Social Interaction (Not Broadcasting) Builds Customer Reputation

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Insect Lore vs Timberland Case Study

Insect Lore

For Christmas Santa brought something that my daughter really dreamed of having one day — a butterfly pavilion from Insect Lore. It was Winter, and naturally ordering the butterflies themselves had to wait until Spring. When Spring came, and warm weather settled, we filled out the certificate for our cocoons, and mailed it to them with an S&H check.

Over a month went by, and we started worrying… On the 37th day, having found out that Insect Lore actively uses Twitter, I decided to tweet for help:

Original tweet to Insect Lore

They haven’t replied, and I reminded them of the open question 3 days later:

Reminder tweet to Insect Lore

To this date the question remains unanswered (while Insect Lore keeps tweeting the news about their products and promos), and having found out that the check was actually cashed over a month ago (see the image below), I will try to get my question answered by phone instead.

Check to Insect Lore

Now let’s look at a very different story, which involved exactly the same variables: (a) a merchant, (b) a puzzled customer, and (c) a Social Media channel (Twitter).

Timberland

On April 24 we shopped at Timberland (a physical  store at a local mall). When the shopping assistant handed me my receipt, he emphasized that if I take their customer satisfaction survey online, I will receive a 20% off coupon which I will be able to use on my next purchase.

I did, but to my surprise, upon spending some 7-8 minutes on the survey, I wasn’t redirected to any coupon page.

Timberland is also very active on Twitter. So I tweeted my question to them, and regardless of the fact that it was Sunday, I received a pretty swift reply assuring me that it will be looked into:

Tweet to Timberland and response

Sure enough, the very next morning, they’ve followed up on the issue:

Timberland Customer Service uses Twitter

Within the few next hours they also fixed the broken link on their website (so that others could also get their coupons), and emailed me the promised 20% off coupon. They also apologized for several times for the “inconvenience caused”.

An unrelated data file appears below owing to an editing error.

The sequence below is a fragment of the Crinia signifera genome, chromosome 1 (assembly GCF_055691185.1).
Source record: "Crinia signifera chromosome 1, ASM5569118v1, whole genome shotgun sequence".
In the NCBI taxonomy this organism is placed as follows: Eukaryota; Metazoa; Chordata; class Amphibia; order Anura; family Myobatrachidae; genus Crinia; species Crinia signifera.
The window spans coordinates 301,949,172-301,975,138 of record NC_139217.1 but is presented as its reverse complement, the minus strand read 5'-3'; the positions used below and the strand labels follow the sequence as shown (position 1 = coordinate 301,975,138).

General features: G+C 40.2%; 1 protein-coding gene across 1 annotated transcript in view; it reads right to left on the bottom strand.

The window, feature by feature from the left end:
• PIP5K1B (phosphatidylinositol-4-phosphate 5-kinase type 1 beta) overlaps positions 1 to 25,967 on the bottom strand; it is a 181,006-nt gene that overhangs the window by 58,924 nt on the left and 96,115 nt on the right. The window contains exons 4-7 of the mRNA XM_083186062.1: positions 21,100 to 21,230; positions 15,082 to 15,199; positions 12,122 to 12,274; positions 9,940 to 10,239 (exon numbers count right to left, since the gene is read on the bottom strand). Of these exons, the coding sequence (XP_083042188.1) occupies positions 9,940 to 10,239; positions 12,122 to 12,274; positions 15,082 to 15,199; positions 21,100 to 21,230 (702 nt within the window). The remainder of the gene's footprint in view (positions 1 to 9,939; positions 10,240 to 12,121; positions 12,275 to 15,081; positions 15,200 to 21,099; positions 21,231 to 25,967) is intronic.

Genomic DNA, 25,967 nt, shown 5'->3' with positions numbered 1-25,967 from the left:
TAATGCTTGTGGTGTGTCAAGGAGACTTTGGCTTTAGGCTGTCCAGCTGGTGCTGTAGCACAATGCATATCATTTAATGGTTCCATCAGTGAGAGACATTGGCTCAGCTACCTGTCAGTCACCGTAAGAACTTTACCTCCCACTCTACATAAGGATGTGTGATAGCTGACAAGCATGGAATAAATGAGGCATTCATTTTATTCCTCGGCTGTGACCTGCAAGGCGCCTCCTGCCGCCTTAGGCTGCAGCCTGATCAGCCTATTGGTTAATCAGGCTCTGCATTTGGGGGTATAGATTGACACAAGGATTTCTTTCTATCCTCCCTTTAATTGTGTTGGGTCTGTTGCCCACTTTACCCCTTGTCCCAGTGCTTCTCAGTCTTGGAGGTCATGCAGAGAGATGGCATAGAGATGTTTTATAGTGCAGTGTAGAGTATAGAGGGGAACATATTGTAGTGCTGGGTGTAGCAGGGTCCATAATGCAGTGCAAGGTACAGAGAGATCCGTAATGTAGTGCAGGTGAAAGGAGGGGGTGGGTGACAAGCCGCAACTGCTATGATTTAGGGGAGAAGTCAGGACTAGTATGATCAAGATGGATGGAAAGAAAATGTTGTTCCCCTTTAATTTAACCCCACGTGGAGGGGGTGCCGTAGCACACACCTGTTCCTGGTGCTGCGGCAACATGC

Yes, I was inconvenienced at first, but the attention I received, and the way in which everything was handled/resolved fully remedied the situation, building up Timberland’s customer reputation, ensuring a future purchase too.

Conclusion

To summarize:

  • Both companies use Social Media
  • Both share their coupons and promos, contests and sales through Social Media
  • One does just that (broadcasts), whereas the other one listens and responds to (interacts with) its consumers

This is not the first time I see this happening. Some brands seem to be stuck in the broadcasting mode, whereas others realize the importation of interaction, and use it to their advantage and growth. The choice is yours, but if you really care about your brand, forget about broadcasting and start interacting.

3 thoughts on “Social Interaction (Not Broadcasting) Builds Customer Reputation

  1. Geno,
    I was just reading Social Media 101 where Chris Brogan mentions the types of Twitter users – the bullhorn and the walkie-talkie user, and it’s up to the user to define his own technique.

    While I agree interaction is the best method, I’ve seen some seemingly great results with the obvious self promoting broadcasters on Twitter. But one problem with the broadcasting method is that while it might work well with the sell it doesn’t instill confidence that the business has my best interest at heart – as you have demonstrated.

    I think it’s a long way off before we could define the proper way to use social media as most businesses are reluctant to discuss customer issues in public, so they might rather just opt to use it for broadcasting.

  2. Thank you for this thoughtful comment, Darren. Interesting, and very good similes from Chris Brogan there…

    You’re right on the money when you point out that “most businesses are reluctant to discuss customer issues in public”, but in most cases this is not what is expected of a business. Service/help is what matters most. Timberland in my above example handled the issue itself via DMs (Twitter’s private direct messages), and this worked for me. It would’ve worked for any other customer (unless the consumer’s initial game plan is to turn it into a public fight, of course).

    What I’m trying to emphasize is that ignoring is not an option. Handle it the way most appropriate to your business, but do handle it!

  3. I certainly agree with you Geno.

    If you are going to employ the use of a social media outlet, then you should expect any and all possible repercussions of using such a tool and also be prepared to respond accordingly.

    Twitter ( or any other platform ), is not a blasting tool, but rather yet another way to interact with your clients.

    There is a responsibility in doing so, and if you choose to ignore those who are buying your product or using your service, then you will most likely get the kind of attention that you do not want.

    Ahem! Insect Lore… cough, cough!

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